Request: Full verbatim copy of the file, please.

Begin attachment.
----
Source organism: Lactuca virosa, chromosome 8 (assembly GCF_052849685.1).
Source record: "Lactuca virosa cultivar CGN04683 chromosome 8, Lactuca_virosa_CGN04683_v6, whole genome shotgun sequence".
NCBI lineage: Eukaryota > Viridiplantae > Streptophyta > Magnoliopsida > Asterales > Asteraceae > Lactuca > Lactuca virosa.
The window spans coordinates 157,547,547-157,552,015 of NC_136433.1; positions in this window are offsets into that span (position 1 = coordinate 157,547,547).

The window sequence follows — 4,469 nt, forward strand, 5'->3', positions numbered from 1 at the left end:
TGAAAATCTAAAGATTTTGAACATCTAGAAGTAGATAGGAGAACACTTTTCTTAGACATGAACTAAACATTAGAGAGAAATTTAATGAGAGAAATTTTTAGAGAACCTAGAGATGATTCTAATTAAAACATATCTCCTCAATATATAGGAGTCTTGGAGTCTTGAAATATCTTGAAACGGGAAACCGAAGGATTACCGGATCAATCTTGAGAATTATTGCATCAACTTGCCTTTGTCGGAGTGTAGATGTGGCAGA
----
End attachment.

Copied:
Source organism: Lactuca virosa, chromosome 8 (assembly GCF_052849685.1).
Source record: "Lactuca virosa cultivar CGN04683 chromosome 8, Lactuca_virosa_CGN04683_v6, whole genome shotgun sequence".
NCBI lineage: Eukaryota > Viridiplantae > Streptophyta > Magnoliopsida > Asterales > Asteraceae > Lactuca > Lactuca virosa.
The window spans coordinates 157,547,547-157,552,015 of NC_136433.1; positions in this window are offsets into that span (position 1 = coordinate 157,547,547).

The window sequence follows — 4,469 nt, forward strand, 5'->3', positions numbered from 1 at the left end:
TGAAAATCTAAAGATTTTGAACATCTAGAAGTAGATAGGAGAACACTTTTCTTAGACATGAACTAAACATTAGAGAGAAATTTAATGAGAGAAATTTTTAGAGAACCTAGAGATGATTCTAATTAAAACATATCTCCTCAATATATAGGAGTCTTGGAGTCTTGAAATATCTTGAAACGGGAAACCGAAGGATTACCGGATCAATCTTGAGAATTATTGCATCAACTTGCCTTTGTCGGAGTGTAGATGTGGCAGA